The complex life cycle of T. gondii includes three infectious stages, the tachyzoite, the bradyzoite and the sporozoite [10]. The rapidly dividing tachyzoite can disseminate the infection to virtually all organs and tissues of the host and can reach the foetus transplacentally. However, this important stage has scarcely been investigated as an oral infectious material because the tachyzoite is sensitive to gastric juice. It has been reported that tachyzoites can infect cats and mice via the oral route [9, 34]. In our previous studies, we have successfully established that tachyzoites infected a mouse model via the oral route [45, 47, 49]. In this model, 1 × 104 tachyzoites were used to infect mice by oral gavage. Three weeks after the oral challenge, the infected mice showed rough coat, decrease in appetite and weakness/inability to obtain feed or water. Importantly, we can detect the tachyzoites in all organs and tissues of infected mice. All these phenomena show that most tachyzoites will not be killed by gastric juice and tachyzoites can infect mice via the oral route. This model will expand the recognition of tachyzoite pathogenicity and can be used for assessing the immuno-protective potential of novel candidate mucosal vaccines. It is also notable that natural infection occurs predominantly with type II strains by the ingestion of oocysts or tissue cysts [3, 16]. Therefore, future studies into the development of effective live attenuated vaccines could incorporate various protective epitopes of the type II strains, including the use of total extract antigens.

In summary, effective protection against T. gondii infection in mice was obtained by inoculating rTgPGAM 2 via the oral route. In the future, a multicomponent vaccine based on the recombinant forms of different parasite proteins such as rTgACT which increases the survival rate by approximately 50% [49], especially in combination with adjuvants such as cholera toxin [7], should be employed to generate better immuno-protection against T. gondii infection.

Acknowledgments

This work was supported by the National Natural Science Foundation of China (No. 81541138), the Fund Program for the Scientific Activities of Selected Returned Overseas Professionals in Shanxi Province (No. 2014779), the Research Fund for Doctoral Program of Shanxi Medical University (No. 03201307) and the Biology Postdoctoral Mobile Research Station of Shanxi Medical University.

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Cite this article as: Wang H-L, Wen L-M, Pei Y-J, Wang F, Yin L-T, Bai J-Z, Guo R, Wang C-F & Yin G-R: Recombinant Toxoplasma gondii phosphoglycerate mutase 2 confers protective immunity against toxoplasmosis in BALB/c mice. Parasite, 2016, 23, 12.

All Tables

Table 1.

Cytokine production in serum samples or splenocyte cultures from immunised BALB/c mice.

All Figures

thumbnail Figure 1.

Determination of specific anti-rTgPGAM 2 humoral response in BALB/c mice. Two weeks after the immunisation schedule was completed, blood samples were obtained and antibody titres were determined by ELISA with rTgPGAM 2 as the bound target. The specific total IgG (A), IgG isotype (B) and IgA titres (C) in sera from mice vaccinated with different dosages of rTgPGAM 2 or PBS as a control were determined in duplicate. The results are expressed as the mean of the OD492 ± SD (n = 10) and are representative of three experiments. *P < 0.05, **P < 0.01 (vaccinated vs. PBS group).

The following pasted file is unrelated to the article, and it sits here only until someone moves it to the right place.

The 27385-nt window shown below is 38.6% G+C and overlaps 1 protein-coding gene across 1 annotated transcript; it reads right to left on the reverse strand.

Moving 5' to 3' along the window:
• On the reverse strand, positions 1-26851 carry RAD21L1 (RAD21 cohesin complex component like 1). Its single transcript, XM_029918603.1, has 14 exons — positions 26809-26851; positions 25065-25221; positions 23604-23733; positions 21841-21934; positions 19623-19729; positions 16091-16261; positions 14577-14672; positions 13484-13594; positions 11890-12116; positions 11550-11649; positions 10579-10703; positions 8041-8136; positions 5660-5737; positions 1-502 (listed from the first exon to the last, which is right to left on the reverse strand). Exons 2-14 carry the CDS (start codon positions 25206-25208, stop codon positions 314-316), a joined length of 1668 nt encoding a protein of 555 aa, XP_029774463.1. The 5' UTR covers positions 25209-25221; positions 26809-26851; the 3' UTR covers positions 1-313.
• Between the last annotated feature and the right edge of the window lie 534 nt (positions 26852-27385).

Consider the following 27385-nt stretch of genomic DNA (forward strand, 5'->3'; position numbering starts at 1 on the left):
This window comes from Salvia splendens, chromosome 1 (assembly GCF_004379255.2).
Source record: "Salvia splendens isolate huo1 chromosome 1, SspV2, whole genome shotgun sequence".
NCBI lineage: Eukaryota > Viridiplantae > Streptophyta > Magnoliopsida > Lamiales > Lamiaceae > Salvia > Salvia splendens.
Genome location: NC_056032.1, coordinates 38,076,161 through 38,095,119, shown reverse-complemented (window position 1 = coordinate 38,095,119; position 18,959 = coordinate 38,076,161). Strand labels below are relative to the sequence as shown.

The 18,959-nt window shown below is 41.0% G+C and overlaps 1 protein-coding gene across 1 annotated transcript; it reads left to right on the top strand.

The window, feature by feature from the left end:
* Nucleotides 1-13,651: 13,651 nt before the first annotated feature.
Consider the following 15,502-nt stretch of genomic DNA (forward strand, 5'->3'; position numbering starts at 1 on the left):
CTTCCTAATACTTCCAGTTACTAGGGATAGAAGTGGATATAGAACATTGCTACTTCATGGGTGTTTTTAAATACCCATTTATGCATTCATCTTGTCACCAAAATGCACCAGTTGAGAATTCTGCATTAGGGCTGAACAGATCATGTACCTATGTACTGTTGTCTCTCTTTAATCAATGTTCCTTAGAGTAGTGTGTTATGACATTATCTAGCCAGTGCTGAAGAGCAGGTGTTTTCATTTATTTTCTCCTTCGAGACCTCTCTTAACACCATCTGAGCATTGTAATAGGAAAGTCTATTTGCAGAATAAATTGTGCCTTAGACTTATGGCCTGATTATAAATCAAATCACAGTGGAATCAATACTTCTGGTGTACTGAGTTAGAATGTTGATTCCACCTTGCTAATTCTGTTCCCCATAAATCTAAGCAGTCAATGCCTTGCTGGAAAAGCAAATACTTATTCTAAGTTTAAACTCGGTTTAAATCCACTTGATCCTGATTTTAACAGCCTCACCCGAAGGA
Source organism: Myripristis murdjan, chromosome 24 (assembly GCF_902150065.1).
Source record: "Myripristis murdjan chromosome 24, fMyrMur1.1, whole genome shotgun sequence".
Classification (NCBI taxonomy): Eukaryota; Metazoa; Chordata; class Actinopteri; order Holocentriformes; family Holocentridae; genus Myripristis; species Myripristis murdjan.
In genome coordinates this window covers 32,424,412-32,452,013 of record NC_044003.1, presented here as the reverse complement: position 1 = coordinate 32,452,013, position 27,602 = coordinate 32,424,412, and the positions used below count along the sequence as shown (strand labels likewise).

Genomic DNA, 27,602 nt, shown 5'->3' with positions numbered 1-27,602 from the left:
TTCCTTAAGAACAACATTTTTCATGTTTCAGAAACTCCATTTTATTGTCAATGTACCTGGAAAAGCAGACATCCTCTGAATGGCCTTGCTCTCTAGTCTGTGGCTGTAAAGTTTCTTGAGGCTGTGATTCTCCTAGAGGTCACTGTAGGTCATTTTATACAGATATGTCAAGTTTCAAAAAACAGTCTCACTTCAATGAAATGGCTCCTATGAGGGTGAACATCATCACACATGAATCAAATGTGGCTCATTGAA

In the text
thumbnail Figure 2.

Evaluation of specific sIgA responses in mucosal washes from intranasal vaccinated mice. Groups of BALB/c mice received different doses of rTgPGAM 2 or PBS vaccine on days 0, 14 and 21. Two weeks after the last inoculation, nasal, intestinal and vaginal washes were collected to evaluate sIgA titres by ELISA. The levels of sIgA in nasal washes (A), intestinal washes (B) and vaginal washes (C) were elevated in mice nasally immunised with rTgPGAM 2 compared with vaccination with PBS. The results are expressed as the mean of the OD492 ± SD (n = 10) and representative of three experiments. *P < 0.05, ** P < 0.01 (vaccinated vs. PBS group).

In the text
thumbnail Figure 3.

Lymphocyte proliferation responses of immunised mice. Two weeks after the last immunisation with rTgPGAM 2 or PBS, splenocytes, siIELs and PP lymphocytes were prepared and counted in a haemocytometer (A, B and C). In addition, splenocytes were cultured with ConA or rTgPGAM 2 and splenocyte proliferation (D) was measured with a CCK-8 assay. The splenocyte proliferation results are expressed as the mean stimulation index (SI) ± SD (n = 10) and are representative of three experiments. *P < 0.05, **P < 0.01 (vaccinated vs. PBS group).

In the text
thumbnail Figure 4.

Protection of BALB/c mice against Toxoplasma infection. Six-week-old mice (20/group) were intranasally immunised on days 0, 14, 21 with 30 μg of rTgPGAM 2 or PBS as a control. (A) Two weeks after the last booster, the mice were challenged by gavage with 1 × 104 tachyzoites of the T. gondii RH strain. Thirty days after the challenge, brain and liver tachyzoites were enumerated using q-PCR assay. The results are expressed as the mean ± SD (n = 8) and represent the numbers of tachyzoites in 1 g of tissue. **P < 0.01 (vaccinated vs. PBS group). (B) Two weeks after the last booster, the mice (12/group) were challenged with 4 × 104 tachyzoites of T. gondii via the oral route. Survival was monitored and recorded daily for 30 days after challenge. Control mice immunised with PBS died within 11 days, and the mice immunised with rTgPGAM 2 died from days 9 to 17.

In the text